A dazzlingly dark and impactful debut poetry collection about revelation of one’s own magic, banishing binaries, the shadow of otherhood, survival of night worlds and of childhood ghosts. 

By virtue of accessibility and a touch of nature’s whimsy, Rey Muir crafts each poem into a small earth with a gravity of its own. In “spoke” about addiction and predatory relationships, Rey writes “too many touches bonded to my bones, like secret little strings that chain me to my villains.” In the title poem “afterbirth” Rey sweeps readers into the intimately spellbinding realm of self-discovery and acceptance of the human curse, “from all this time in the universe, every self I ever birthed—I call all my power back to me.”

Her words shed light on the unspeakable stories many share, which are otherwise lost to the universe. Her poems give power back to those who have known both the beauty and perils of being suspended in between.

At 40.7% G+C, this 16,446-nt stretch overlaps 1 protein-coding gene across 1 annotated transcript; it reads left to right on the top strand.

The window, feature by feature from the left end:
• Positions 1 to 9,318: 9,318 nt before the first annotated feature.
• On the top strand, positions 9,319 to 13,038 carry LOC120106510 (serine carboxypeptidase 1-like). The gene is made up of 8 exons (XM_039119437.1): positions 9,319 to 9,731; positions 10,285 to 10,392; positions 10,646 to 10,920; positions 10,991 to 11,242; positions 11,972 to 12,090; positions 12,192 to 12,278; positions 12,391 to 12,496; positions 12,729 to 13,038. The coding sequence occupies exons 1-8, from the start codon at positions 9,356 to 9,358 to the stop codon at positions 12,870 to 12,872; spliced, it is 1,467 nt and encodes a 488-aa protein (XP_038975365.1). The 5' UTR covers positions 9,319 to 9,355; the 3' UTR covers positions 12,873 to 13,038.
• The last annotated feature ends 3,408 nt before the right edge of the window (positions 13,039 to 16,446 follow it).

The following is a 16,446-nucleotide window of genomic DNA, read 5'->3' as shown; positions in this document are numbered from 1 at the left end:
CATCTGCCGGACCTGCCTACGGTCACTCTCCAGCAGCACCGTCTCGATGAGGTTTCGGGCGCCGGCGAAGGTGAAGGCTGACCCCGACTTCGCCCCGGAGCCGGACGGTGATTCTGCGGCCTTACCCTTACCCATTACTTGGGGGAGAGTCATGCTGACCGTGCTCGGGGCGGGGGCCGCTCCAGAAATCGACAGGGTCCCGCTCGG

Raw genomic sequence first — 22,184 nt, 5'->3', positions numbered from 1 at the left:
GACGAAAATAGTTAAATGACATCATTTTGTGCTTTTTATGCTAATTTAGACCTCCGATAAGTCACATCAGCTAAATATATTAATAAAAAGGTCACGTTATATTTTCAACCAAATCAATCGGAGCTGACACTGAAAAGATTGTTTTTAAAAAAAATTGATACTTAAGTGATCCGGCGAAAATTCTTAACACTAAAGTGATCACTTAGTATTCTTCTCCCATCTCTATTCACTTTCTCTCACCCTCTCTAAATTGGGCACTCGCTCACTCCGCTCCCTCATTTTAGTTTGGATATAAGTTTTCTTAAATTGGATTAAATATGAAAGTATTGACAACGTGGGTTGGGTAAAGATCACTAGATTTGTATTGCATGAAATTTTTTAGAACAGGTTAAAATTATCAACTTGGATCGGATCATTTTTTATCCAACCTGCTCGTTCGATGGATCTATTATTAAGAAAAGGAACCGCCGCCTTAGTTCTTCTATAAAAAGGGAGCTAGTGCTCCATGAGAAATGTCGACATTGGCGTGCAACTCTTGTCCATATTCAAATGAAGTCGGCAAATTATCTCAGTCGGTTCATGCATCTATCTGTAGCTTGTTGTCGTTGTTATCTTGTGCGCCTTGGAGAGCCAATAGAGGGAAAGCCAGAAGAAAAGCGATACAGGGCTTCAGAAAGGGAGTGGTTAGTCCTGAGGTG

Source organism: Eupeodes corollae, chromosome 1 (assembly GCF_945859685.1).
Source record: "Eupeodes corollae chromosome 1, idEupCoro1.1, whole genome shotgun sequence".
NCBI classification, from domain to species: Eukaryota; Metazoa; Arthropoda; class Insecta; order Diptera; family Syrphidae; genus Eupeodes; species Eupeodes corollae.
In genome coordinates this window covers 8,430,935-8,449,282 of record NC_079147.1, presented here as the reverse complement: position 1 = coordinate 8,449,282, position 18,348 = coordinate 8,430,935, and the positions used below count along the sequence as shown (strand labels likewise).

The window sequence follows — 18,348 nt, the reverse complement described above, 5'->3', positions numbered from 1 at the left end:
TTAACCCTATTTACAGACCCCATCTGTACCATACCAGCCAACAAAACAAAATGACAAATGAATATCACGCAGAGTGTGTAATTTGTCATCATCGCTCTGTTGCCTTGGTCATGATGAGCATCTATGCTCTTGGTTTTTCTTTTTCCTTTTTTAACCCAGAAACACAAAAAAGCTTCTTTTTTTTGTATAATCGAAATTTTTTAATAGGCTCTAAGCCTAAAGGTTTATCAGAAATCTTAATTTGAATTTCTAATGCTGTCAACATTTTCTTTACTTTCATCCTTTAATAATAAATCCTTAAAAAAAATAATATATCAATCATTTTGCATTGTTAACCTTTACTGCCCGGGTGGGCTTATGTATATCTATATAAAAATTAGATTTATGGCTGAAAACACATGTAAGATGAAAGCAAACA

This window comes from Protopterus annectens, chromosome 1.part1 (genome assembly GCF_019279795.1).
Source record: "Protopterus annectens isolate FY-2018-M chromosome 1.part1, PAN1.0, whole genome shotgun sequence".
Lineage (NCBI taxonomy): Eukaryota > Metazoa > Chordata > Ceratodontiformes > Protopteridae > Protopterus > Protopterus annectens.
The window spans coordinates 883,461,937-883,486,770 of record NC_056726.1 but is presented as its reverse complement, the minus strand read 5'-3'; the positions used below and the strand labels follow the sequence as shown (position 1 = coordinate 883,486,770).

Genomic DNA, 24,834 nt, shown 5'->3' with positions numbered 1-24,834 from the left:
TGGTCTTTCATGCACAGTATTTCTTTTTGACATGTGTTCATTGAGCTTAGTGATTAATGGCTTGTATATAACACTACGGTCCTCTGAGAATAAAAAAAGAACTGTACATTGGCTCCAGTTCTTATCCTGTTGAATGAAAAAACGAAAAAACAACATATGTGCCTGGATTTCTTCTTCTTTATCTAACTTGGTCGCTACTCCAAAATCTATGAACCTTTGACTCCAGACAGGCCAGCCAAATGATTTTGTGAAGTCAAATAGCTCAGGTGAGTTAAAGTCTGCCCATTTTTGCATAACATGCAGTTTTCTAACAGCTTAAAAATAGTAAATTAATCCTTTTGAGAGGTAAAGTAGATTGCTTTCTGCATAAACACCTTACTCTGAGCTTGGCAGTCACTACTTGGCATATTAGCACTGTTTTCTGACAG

Boy who stole pills

A supernatural thriller about a teenage boy who gaslights his school into believing he became a vampire over summer break. As a sick way of feeding the demons of addiction he uses the strange power of his lie to seduce a girl and steal her prescription pills. The boys revenant fallacy creates a tulpa that cloaks his living body in death and takes over.

“The streets of the alpine neighborhood were doused in ghost like fog whose cover I crept beneath. The fog cleared when I reached the orange streetlights so I passed into the bushes and saw Her through Her window. She looked out toward me and did not see anyone. But I saw Her…

– Killian (main character),
Boy who stole pills

Field Guide

to the Fae

[ synopsis to come ]

“…It happened there, in the moments when her mind went somewhere else—when her thoughts ran so very far away that they swallowed her up—that’s where and how she left her own world for another…”

– Rey Muir, FIeld guide to the fae

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